As a Mexican American, I stand proudly with my black brothers and sisters. While these injustices are not new and the pain and suffering is global, I think it’s only responsible to take a stand and acknowledge the pain the Black community has suffered and continues to suffer, not only today, but every day. Change is coming and it is up to us to make it happen. I urge people to use their voice responsibly. Black lives matter and this is the time to stand for justice and demand a change.

Thank you for allowing me to express my stance in the Black Lives Matter Movement. I believe this won't be the last you'll hear from me, until next time. 

With lots of love,
Shirley Perez Ochoa

Lois Lorenz

Last December I was fortunate enough to spend two weeks in Cuba.  I knew little of the country’s less recent history and, in preparation, read several books.  What I did learn was that the history of slavery and oppression began in Cuba with the first European colonizers and was equally as horrific if not more so than that we experienced in the United States.  History and historical novels are good sources of recounting what humans can do to one another and the environment.  Though I do believe we need to remember, perhaps our challenge today is to reject the adage, “history repeats itself” and to try to envision how we would want the history of today to appear to those looking back on it.  And then work to make it so.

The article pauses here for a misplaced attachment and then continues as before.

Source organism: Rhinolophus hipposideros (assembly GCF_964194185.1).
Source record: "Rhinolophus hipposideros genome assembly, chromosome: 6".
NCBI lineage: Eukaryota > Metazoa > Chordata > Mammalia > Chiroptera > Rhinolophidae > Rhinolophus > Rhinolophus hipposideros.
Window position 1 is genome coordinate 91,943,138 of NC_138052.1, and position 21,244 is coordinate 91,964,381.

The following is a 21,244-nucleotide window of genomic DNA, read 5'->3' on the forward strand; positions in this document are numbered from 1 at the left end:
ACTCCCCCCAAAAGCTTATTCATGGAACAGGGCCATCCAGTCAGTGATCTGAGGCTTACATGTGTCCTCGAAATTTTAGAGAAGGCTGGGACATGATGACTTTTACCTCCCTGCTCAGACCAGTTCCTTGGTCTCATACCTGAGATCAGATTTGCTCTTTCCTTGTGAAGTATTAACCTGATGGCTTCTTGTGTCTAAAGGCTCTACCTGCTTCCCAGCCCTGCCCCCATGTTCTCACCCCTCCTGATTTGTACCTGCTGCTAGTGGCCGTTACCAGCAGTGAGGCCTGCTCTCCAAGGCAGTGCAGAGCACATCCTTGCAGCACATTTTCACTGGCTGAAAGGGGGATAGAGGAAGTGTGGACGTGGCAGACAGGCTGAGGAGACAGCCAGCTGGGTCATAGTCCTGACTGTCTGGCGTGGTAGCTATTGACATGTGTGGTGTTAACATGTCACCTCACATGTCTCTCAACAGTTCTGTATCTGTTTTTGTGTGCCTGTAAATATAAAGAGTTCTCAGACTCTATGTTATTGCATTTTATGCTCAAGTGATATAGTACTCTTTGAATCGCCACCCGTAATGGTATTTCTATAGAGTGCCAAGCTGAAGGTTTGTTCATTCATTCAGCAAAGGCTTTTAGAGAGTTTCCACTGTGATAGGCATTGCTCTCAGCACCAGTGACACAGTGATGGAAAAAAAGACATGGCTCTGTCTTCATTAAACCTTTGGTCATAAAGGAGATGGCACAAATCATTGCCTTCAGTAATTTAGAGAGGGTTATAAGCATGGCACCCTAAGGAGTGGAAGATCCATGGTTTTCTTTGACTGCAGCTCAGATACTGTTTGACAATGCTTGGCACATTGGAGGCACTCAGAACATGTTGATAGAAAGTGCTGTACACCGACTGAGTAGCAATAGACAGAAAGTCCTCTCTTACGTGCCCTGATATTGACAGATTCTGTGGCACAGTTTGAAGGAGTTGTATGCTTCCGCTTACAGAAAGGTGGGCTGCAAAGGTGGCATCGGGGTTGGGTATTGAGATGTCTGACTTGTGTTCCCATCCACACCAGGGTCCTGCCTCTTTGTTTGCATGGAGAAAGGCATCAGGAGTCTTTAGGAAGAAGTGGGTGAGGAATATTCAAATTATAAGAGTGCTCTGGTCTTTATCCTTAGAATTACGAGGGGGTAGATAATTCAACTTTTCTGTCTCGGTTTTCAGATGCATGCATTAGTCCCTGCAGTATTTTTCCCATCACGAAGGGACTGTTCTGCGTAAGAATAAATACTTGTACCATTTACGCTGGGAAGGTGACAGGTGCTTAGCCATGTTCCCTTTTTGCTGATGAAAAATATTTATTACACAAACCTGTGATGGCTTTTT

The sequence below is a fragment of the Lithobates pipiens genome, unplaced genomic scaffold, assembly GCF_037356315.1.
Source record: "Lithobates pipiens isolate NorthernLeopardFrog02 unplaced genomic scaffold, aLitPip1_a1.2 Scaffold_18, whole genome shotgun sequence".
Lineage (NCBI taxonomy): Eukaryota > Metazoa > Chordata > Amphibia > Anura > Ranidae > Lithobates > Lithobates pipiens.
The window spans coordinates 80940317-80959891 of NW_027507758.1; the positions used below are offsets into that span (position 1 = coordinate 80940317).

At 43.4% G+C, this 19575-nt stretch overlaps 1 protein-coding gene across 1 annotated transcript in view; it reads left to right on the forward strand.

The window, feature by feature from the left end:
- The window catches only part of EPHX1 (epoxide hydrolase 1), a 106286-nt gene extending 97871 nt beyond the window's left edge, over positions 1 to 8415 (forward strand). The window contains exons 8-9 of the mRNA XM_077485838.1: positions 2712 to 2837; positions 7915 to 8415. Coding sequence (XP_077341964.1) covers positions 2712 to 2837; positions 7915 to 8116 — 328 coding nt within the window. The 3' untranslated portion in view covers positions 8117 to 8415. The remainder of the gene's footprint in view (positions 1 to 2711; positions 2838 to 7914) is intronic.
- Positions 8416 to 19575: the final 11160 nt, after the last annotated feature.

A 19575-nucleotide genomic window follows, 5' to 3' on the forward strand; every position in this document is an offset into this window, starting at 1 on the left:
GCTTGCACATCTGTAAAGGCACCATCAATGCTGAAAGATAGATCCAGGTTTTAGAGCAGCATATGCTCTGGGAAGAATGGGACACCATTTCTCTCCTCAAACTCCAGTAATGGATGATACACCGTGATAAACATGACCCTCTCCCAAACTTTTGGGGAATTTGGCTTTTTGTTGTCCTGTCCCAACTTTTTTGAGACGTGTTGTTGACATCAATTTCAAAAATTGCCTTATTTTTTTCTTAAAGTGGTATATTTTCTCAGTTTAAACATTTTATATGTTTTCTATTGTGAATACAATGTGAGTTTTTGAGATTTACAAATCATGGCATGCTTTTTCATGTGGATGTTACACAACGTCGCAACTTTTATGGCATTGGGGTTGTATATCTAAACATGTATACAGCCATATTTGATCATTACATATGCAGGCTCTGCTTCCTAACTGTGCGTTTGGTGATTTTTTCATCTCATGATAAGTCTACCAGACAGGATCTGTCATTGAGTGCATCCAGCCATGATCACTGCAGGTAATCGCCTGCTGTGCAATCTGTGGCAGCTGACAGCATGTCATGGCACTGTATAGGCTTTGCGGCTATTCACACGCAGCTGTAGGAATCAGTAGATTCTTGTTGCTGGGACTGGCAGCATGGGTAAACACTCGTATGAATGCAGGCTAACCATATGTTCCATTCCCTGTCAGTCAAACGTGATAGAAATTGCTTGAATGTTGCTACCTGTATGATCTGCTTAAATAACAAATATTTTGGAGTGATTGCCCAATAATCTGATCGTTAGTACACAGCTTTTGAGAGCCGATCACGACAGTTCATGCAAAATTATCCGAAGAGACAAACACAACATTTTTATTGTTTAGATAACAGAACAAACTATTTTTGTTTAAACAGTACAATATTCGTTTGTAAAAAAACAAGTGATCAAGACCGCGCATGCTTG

Gina Stenner

Conversations are the best way to understand one another. I know that is hard for me to do and imagine it’s very hard for many of us. My thoughts and writing may not be as eloquent as many others but this is how I felt when such awful and powerful things were happening over the last few weeks.

This is what I know:

  • I was born and raised in Flint, Michigan.
  • My parents were educators and social workers.
  • My father was the Executive Director of Big Brothers of the Flint area. He believed everyone deserved to have a father figure in their lives and that it did make a difference.
  • I am a product of an educational system that was disrupted every year from 1967-1974 by racial unrest because of inequality and the “unjust” judicial system.
  • I don’t know what it’s like to be a person of color.
  • I know I am privileged because I am white.
  • I have raised an Asian son, he is brown.
  • I know his peers can be more influential than his parents.
  • I believe that one (not the only) way to MAKE CHANGE is to VOTE for individuals that can help us make those changes.
  • I have to be more proactive in addressing those that I believe to be racist.
  • I also feel afraid to do that sometimes.
  • I don’t know that I have done all that I can do to help stop racism.
  • I was raised to and do believe that EVERYONE is valued and deserves respect.
  • I am deeply saddened and sorry that we have not made more progress.
  • I want to do better.

Suzanne Choi